It is important that practitioners are open to the fact that children and young people do not always recognise that they are being criminally exploited. They will often not wish to disclose information relating to their exploitation due to fear of repercussions and also the fear of losing the group they belong to and identify with. If any practitioner believes that a child or young person is at risk of, or is being criminally exploited, the Sheffield Child Exploitation Screening Tool needs to be completed. The screening tool is designed to be used by all professionals working with children and their parents or carers. A child is defined as a person who is under 18 years of age.
The Sheffield Child Exploitation Screening Tool does not replace existing multi-agency safeguarding arrangements that are in place in Sheffield. If you have safeguarding and child protection concerns about a child’s welfare then you should contact the Sheffield Safeguarding Hub to discuss.
This tool will help you to make an initial judgement regarding the risk of child exploitation; it is neither a specialist assessment or referral form. The tool will help practitioners to focus on the specific child exploitation (CE) evidence, indicators, existing safety and vulnerabilities, and determine whether further investigations are needed by Children’s Social Care or referral to another prevention and early intervention service.
When you are considering a referral to the Sheffield Safeguarding Hub (Children's Social Care) or sharing your concerns with the child’s allocated social worker, this screening tool should form the basis of those discussions and your professional analysis.
Practitioners need to exercise their professional judgement when using this tool because factors such as the child’s age, additional vulnerabilities, their history, may mean that the child is more vulnerable to CE. Professional judgement also includes concerns that you can evidence as well as concerns based ‘gut feeling’. It is important that you differentiate between the two and provide explanation and rationale. It is important to include the child’s strengths and existing safety so that this can be considered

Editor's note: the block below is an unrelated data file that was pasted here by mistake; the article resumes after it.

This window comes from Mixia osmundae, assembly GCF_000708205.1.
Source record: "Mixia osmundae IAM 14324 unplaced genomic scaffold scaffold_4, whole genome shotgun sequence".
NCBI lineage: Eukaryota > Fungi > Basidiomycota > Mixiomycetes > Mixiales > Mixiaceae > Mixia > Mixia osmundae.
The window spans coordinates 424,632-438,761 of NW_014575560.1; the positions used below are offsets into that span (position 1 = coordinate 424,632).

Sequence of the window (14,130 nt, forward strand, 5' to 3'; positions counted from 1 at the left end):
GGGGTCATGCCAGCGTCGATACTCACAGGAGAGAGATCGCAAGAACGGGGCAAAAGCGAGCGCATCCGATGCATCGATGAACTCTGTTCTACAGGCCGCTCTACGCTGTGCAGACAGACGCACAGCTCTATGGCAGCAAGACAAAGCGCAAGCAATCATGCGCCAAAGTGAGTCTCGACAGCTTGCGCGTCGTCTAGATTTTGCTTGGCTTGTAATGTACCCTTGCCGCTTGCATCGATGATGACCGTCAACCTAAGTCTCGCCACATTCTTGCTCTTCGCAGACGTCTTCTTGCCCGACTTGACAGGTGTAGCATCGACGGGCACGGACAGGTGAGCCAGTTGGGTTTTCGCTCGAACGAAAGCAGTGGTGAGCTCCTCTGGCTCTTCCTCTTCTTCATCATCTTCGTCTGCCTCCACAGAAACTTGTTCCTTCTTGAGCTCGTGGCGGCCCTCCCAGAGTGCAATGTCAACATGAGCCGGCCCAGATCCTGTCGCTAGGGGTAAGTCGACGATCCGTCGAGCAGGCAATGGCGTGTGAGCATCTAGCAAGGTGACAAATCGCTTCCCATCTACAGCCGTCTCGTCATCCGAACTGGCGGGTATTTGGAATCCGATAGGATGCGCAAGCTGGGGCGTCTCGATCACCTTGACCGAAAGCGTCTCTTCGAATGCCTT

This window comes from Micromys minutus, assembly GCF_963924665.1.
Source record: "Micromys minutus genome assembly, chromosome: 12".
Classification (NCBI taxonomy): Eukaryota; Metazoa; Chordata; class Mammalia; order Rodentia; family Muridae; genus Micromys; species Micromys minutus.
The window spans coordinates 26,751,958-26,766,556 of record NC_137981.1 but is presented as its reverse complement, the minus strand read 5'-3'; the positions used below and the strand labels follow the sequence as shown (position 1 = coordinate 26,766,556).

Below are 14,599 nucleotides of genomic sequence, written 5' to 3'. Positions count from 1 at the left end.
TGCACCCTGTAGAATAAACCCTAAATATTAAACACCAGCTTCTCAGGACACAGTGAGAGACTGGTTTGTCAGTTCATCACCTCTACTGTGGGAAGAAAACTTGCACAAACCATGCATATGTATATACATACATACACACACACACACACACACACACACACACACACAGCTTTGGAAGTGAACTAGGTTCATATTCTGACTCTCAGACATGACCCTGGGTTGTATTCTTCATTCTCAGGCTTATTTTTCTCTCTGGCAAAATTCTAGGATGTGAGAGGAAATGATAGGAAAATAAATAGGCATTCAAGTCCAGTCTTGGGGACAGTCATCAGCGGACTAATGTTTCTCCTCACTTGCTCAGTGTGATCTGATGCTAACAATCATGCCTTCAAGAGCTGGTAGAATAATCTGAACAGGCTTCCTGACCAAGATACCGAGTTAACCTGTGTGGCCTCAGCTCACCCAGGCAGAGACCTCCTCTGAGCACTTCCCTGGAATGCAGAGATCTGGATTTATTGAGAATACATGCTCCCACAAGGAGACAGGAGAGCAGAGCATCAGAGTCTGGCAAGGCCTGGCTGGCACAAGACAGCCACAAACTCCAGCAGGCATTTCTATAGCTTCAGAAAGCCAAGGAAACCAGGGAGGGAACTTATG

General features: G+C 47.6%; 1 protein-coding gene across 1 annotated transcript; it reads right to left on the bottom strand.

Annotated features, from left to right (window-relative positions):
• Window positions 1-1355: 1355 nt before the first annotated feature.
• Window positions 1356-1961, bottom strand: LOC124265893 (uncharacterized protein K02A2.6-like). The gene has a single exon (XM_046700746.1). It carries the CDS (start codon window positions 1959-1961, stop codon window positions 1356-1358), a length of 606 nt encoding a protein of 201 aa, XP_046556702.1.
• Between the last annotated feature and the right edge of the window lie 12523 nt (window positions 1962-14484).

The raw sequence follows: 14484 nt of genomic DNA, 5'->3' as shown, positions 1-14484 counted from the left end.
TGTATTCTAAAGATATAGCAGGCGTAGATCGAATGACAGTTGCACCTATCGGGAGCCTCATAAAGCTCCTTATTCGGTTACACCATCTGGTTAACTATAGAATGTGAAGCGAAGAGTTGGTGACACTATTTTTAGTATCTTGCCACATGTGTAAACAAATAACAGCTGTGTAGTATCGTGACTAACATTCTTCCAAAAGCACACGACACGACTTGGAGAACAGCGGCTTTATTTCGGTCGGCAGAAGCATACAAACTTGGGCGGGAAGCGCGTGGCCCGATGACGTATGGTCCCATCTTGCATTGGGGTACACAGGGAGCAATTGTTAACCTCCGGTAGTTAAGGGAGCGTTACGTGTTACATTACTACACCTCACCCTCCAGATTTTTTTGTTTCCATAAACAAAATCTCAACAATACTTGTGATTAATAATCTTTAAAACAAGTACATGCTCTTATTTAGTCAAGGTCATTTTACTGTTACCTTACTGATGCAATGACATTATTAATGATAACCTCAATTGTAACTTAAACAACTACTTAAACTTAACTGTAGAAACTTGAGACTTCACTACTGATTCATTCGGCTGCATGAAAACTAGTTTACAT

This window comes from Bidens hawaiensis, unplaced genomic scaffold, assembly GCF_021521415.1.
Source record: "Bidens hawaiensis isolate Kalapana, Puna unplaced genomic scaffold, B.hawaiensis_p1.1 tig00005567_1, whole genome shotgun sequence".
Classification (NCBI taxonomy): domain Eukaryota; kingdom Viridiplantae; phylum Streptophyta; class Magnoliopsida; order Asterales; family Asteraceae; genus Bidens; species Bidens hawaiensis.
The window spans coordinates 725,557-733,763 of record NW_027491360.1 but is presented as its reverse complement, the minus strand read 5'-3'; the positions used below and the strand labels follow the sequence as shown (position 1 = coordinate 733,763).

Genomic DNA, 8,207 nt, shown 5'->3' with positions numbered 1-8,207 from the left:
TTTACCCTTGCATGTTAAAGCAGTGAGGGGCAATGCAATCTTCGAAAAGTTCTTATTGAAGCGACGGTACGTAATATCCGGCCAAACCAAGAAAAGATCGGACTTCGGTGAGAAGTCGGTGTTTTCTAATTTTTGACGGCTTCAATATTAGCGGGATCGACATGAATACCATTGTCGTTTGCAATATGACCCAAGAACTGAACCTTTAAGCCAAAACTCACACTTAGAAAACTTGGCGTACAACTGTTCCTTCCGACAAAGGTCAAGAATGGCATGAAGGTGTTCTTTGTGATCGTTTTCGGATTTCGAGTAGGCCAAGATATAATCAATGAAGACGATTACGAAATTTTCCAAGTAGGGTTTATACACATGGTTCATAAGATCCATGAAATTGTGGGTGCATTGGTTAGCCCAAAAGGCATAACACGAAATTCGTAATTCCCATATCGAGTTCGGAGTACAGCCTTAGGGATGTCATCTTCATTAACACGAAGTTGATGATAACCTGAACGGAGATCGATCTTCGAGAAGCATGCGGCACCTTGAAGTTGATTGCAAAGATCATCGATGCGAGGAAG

Practitioners should also consider if the child or young person has been trafficked and consider a referral to the National Referral Mechanism.
National Referral Mechanism
The National Referral Mechanism (NRM) is a framework for identifying victims of human trafficking or modern slavery and ensuring they receive the appropriate support.
The NRM is also the mechanism through which the Modern Slavery Human Trafficking Unit (MSHTU) collects data about victims. This information contributes to building a clearer picture about the scope of human trafficking and modern slavery in the UK.
The NRM was introduced in 2009 to meet the UK’s obligations under the Council of European Convention on Action against Trafficking in Human Beings. At the core of every country’s NRM is the process of locating and identifying “potential victims of trafficking”.
From 31 July 2015 the NRM was extended to all victims of modern slavery in England and Wales following the implementation of the Modern Slavery Act 2015.
For more information see Children from Abroad including Victims of Modern Slavery, Trafficking and Exploitation.
Modern Slavery encompasses:
- Human trafficking;
- Slavery, servitude and forced or compulsory labour.
From 31 July 2015, in all UK referrals, the Competent Authority (trained decision makers) must consider whether the person is a victim of human trafficking. In England and Wales, if someone is found not to be a victim of trafficking, the Competent Authority must go on to consider whether they are the victim of another form of modern slavery, which includes slavery, servitude and forced or compulsory labour.
The NRM grants a minimum 45-day reflection and recovery period for victims of human trafficking or modern slavery. Trained decision makers decide whether individuals referred to them should be considered to be victims of trafficking according to the definition in the Council of Europe Convention. In England and Wales, further consideration is made to those who do not meet the definition of trafficking. Their cases are then considered against the definitions of slavery, servitude and forced or compulsory labour.
For more information see Children from Abroad including Victims of Modern Slavery, Trafficking and Exploitation Procedure.